Happy Groundhog Day. Happy Groundhog Day. Happy Groundhog Day.


I was just reading about the history of Groundhog Day because I have long been a fan of the husky little marmots. They’re not common where I grew up in the prairies. There, I was much more likely to see ye old woodchuck’s smaller and somehow more pesky cousin, the gopher. And I like them too. But they’re not quite cool enough to get their own day.

In the mid 2000s I was visiting my friend in Ottawa. It was late spring and as we walked near the National Gallery, mommy groundhogs and even cuter baby groundhogs dotted the lawn. My excitement at seeing them was definitely as high as my excitement at seeing Parliament for the first time. In fact, I held more reverence for the little furlings than I did (do) for any politician. I tried my damnedest to pet one, which my friend found hilarious. Predictably, most of them immediately scurried away in fear, while others first took a little run-step towards me with teeth bared. I got the warning, but I still think they’re adorable.

A couple years later when my husband and I moved to Ottawa, groundhog sightings were a regular thing, but the thrill didn’t wane. I was working a job I despised that required a 45 minute meandering bus ride through the city. The highlight for me was passing through the Carleton University campus, where it would seem groundhogs outnumbered students 2-1. I would count them, and if I spotted 10 or more I’d take it as a sign that my workday would be somehow bearable. I have no idea why I decided groundhogs would be my talisman of workplace fulfillment, but sometimes it seemed to work. Maybe if I carried around one of their little paws, like a lucky rabbit’s foot, I would’ve won the lottery by now. But I could never commit groundhog-icide.

My incomplete and non-extensive research into Groundhog Day has taught me that its history is tied both to German weather lore and the Celtic festival of Imbolc or St. Brigid’s Day. A-ha! Loving the groundhog and the day in his honour is born in my very own German-Irish blood. Actually, I suppose weather prognosticating really is in my blood to some degree because my Dad once dreamed of being a meteorologist and is probably the most enthusiastic weather watcher I know.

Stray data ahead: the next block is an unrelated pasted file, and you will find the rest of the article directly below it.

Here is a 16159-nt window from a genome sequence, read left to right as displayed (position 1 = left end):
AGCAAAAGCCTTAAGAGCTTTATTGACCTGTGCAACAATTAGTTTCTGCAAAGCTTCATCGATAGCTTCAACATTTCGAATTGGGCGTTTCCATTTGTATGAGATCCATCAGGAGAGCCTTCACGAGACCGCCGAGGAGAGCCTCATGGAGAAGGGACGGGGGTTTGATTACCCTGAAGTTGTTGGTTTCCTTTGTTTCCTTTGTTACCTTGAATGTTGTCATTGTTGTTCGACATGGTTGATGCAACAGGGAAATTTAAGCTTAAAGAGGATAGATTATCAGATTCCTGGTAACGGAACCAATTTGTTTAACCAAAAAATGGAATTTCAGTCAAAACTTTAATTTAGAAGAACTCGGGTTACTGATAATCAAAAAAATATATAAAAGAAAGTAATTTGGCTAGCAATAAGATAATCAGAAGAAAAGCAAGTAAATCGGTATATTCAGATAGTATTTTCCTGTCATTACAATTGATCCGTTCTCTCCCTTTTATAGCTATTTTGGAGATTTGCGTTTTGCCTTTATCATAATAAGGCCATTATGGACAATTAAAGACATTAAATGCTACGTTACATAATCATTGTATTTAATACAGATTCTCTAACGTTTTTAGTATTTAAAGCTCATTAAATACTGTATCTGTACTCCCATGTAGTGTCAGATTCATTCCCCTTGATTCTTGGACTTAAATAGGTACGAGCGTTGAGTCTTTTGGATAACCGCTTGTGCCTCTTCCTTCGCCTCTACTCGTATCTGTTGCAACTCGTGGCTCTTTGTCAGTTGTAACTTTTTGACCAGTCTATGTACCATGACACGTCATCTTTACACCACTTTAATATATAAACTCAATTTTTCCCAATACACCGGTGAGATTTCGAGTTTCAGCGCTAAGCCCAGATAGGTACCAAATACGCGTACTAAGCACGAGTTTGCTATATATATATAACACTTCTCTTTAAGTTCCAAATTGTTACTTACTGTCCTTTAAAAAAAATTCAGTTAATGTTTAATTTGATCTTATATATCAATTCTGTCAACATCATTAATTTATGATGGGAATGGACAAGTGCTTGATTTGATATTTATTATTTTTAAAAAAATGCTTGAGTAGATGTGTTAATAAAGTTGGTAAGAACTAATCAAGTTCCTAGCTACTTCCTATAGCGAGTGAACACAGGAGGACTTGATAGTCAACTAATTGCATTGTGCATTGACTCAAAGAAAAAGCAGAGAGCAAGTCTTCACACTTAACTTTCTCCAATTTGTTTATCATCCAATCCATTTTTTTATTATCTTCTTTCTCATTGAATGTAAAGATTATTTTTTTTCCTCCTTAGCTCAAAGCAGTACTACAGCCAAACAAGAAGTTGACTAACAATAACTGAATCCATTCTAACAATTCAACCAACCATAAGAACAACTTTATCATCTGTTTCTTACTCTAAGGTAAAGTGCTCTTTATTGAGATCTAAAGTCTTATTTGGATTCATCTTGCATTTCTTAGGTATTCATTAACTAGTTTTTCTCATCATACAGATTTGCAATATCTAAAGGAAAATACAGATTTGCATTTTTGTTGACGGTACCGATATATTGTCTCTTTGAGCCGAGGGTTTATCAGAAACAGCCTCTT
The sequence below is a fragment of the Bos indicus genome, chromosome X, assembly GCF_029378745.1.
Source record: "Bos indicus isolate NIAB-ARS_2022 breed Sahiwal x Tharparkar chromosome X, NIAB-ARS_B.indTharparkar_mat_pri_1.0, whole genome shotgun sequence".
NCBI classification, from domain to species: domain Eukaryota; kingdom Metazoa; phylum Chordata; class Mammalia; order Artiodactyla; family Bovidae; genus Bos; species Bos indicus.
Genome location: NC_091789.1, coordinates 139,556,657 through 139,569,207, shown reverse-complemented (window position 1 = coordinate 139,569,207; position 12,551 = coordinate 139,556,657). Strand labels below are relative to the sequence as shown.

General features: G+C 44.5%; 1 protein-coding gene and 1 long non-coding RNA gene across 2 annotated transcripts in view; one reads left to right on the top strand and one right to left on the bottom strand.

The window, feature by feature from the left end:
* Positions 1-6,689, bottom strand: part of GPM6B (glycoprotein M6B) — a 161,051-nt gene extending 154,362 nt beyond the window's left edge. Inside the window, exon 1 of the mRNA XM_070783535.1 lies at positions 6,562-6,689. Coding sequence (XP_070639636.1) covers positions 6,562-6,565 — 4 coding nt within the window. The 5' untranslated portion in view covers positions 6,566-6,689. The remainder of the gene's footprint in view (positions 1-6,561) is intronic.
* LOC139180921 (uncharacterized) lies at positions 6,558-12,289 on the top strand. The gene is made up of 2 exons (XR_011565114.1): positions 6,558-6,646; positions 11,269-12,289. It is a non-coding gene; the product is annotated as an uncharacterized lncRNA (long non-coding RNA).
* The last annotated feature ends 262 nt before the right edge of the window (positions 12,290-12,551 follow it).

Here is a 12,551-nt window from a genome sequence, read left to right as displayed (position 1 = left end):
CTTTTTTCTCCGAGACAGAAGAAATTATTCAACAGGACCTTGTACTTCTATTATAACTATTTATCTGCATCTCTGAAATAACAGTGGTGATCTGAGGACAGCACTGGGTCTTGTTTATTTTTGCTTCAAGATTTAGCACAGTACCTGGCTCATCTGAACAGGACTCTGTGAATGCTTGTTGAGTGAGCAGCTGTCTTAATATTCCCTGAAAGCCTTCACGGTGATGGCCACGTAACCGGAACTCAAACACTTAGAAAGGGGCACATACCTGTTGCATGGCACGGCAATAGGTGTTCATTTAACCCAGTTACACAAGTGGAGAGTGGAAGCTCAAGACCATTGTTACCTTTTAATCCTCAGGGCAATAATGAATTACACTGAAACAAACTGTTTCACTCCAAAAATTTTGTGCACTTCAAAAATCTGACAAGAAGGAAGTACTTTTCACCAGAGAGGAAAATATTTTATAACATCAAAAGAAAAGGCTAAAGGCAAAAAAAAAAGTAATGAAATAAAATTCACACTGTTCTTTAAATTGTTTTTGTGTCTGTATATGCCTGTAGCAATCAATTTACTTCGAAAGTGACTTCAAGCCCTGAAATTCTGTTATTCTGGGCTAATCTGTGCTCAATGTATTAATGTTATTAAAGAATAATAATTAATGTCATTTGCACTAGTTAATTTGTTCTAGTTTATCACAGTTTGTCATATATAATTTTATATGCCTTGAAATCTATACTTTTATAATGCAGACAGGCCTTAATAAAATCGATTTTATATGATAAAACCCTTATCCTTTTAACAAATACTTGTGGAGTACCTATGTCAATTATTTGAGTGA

The Germans of Pennsylvania considered the tradition of groundhog weather prediction important enough to make it a regular thing starting in the mid 1800s. I guess we saw all the fun going on south of the border and decided to celebrate Groundhog Day with our own furry weather men. In Canada, the celebrity groundhogs are Wiarton Willie (Ontario) and his less-famous brethren Shubenacadie Sam (Nova Scotia), Brandon Bob (Manitoba) and Balzac Billy (from my neck of the woods in Alberta). They all live in protective custody, so to speak, and are reluctantly nudged from their winter slumber to pop up every February 2 and look for shadows. Whether they see them or not is fairly moot up in these parts, because we always have winter for 6 more weeks. Usually 10 more weeks.

Still, I love the tradition and nerdily check the news to see what the whistle pigs from coast-to-coast have to say each year. I do have affection for the most famous groundhog of them all, Punxsutawney Phil, but I feel allegiance to the underhogs of Canada. Plus, that Phil is a little big for his burrow anyway, since Bill Murray went and made that movie about him. Though it is pretty cool that a silly ’90s comedy gave us a whole new meaning for the term “Groundhog Day.”

So, Happy Groundhog Day to you, whether you’re in the grips of winter (and will be until April) or you’re basking in a long hot Australian summer (like my snow-allergic sister). And if you get caught in some do-over time loop, just say a prayer to the pagan goddess Brigid, or shut your eyes and count groundhogs the way you count sheep to go to sleep. I heard counting them brings good luck.